The plaintiff developed incipient ear trouble when in the service, a symptom of the disease later diagnosed. In 1921 his ear trouble became more pronounced and a partial paralysis of his right arm and leg developed. From symptoms then prevailing, a physician, having the plaintiff under daily observation from September 1921 to June 1922, made a final diagnosis of anatricrotic lateral sclerosis which is a neurological disease involving the central nervous system, characterized by progressive degeneration of the tracts that carry impulses to and from the brain, and deterioration of the cells that originate the impulses. The disease is progressive in that the conditions are certain slowly to grow worse.

When in this state the government sent the plaintiff to the University of Pennsylvania for vocational training. There he studied and in June 1926, was awarded a diploma in a course of accounting. Manifestly his disability at that time though permanent was not total.Just when, in a slowly progressive disease of this character, it became total and would be difficult to determine within a brief period. Only a jury could say when it occurred. Anyway, while attending the University his policy of insurance was reinstated and during that time and thereafter during the period of the reinstated policy his partially paralyzed right side, lame right leg and palsied right arm very slowly became worse, making writing physically difficult and vocationally impossible. The strength of his right arm decreased, his limp remained, his hair turned grey, and his hearing became more impaired. In that condition he found it impossible to obtain a position as an accountant, or any other employment that reequired writing or physical activity. He tried raising chickens for a time but that failed because he had to hire men to do his work.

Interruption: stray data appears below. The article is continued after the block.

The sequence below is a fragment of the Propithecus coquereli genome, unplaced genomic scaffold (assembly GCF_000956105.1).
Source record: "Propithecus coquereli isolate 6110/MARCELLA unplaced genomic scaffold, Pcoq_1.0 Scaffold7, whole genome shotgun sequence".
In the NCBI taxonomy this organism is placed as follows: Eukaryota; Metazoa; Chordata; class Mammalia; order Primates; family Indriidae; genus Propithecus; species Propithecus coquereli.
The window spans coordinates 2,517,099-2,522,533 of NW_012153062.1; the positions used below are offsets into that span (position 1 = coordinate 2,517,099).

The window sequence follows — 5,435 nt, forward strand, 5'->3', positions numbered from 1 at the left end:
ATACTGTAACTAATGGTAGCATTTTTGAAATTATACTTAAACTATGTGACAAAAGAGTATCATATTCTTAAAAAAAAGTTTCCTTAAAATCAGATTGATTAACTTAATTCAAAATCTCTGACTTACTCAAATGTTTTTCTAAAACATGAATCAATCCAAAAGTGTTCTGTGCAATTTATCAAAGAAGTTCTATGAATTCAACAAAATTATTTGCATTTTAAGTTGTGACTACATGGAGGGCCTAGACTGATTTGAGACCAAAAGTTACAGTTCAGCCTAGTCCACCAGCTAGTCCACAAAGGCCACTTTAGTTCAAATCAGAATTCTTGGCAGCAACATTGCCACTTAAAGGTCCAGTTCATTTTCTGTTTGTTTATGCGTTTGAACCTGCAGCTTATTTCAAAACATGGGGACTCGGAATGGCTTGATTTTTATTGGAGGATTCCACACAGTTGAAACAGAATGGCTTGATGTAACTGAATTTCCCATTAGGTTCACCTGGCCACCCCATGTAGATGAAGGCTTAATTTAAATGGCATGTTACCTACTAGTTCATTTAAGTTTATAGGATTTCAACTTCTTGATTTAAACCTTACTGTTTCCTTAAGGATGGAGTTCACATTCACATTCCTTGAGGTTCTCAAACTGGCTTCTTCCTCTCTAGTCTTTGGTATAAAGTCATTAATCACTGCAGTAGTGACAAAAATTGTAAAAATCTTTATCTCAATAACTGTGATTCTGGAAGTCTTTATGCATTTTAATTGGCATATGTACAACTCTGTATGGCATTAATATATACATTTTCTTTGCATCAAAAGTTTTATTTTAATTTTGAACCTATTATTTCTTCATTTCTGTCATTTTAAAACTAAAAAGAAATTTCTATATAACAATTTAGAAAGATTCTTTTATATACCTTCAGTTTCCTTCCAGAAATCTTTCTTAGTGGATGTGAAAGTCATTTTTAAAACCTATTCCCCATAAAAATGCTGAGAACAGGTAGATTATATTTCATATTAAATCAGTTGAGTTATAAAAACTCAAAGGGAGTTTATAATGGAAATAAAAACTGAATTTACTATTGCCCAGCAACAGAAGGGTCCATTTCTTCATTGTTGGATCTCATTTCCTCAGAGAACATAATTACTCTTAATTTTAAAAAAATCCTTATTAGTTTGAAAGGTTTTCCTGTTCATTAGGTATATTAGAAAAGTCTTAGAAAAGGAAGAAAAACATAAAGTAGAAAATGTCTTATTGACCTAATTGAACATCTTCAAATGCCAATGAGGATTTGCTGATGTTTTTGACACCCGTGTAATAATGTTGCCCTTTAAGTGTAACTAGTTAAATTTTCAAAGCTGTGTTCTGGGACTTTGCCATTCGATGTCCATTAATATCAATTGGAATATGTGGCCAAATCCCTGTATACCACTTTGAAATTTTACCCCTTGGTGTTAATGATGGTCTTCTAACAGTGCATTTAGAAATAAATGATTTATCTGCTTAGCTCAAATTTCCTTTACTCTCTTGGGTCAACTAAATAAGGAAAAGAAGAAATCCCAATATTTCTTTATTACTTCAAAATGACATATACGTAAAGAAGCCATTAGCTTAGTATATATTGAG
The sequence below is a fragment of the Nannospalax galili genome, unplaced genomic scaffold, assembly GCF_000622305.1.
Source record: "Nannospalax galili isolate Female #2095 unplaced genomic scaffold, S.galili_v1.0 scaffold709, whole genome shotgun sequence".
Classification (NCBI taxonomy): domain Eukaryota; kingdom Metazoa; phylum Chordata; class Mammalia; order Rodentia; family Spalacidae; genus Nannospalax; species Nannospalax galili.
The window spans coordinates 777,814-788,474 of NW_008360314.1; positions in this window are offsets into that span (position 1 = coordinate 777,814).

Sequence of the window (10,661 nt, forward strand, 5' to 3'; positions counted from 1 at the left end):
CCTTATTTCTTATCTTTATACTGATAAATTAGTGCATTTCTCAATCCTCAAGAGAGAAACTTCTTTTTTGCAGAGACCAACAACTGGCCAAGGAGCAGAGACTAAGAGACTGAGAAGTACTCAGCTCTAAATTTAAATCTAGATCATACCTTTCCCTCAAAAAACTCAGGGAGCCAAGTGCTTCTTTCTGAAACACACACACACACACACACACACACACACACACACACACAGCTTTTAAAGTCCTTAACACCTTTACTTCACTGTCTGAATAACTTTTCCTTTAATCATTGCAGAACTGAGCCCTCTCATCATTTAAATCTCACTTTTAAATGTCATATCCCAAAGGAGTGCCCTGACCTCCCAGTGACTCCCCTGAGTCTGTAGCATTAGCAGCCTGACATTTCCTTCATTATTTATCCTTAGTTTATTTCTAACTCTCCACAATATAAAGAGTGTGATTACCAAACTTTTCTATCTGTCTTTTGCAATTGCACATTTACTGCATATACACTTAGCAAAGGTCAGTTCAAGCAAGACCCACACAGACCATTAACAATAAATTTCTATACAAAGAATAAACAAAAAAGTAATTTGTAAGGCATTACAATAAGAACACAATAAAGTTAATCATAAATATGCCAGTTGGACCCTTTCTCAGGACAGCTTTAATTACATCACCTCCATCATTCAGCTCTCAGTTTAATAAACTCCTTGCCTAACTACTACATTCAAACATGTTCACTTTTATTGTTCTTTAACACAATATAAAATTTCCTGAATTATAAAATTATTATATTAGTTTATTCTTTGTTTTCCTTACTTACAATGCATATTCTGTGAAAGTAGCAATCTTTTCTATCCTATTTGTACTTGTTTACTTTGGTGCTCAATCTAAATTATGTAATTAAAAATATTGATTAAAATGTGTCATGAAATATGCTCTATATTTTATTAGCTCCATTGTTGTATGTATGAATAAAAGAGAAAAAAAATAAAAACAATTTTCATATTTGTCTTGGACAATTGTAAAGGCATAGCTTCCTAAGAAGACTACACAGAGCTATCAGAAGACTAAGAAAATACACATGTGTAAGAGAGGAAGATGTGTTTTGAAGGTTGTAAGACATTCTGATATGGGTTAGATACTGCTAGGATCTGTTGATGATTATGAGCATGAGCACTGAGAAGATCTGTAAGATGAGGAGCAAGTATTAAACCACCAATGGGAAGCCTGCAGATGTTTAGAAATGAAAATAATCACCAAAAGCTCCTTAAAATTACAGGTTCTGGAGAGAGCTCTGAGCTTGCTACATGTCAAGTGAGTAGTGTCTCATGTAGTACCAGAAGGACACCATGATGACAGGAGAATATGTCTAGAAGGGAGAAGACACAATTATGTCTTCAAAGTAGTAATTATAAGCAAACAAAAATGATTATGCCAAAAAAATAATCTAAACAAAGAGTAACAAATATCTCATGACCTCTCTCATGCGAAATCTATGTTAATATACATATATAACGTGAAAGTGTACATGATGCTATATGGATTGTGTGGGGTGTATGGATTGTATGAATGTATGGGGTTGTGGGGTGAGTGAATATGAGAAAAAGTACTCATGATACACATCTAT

In 1932 a physician in the government service, testifying for the government, examined the plaintiff and diagnosed his case as hysterical hemiplegia or paralysis, which indicates damage to the central nervous system.

The plaintiff's physician examined him again in 1933 and found the same symptoms and additional ones as a progressive development of the original condition, resulting in an advanced stage of multiple sclerosis, which means hardening in the multiple areas throughout the central nervous system, verifying his original diagnosis. He further testified that the plaintiff then suffered from total permanent disability and that in his opinion he was unable to follow a substantially gainful occupation and that the condition was certain to continue. The government's physician was not allowed to give his opinion on this point but indicated, in occurrence with the plaintiff's physician, that the plaintiff might do some work that did not require the use of his right arm, such as tending a counter in a candy store, running a little news stand, going from door to door selling small objects. On testimony of this character we think the jury could validly find total permanent disability occurring after the reinstatement of the policy and while it was in full force, notwithstanding the plaintiff's answers to the two quoted questions, the purport and probative effect of which were for the jury to decide.

Accordingly we should affirm the judgment except for a matter which has arisen since the ...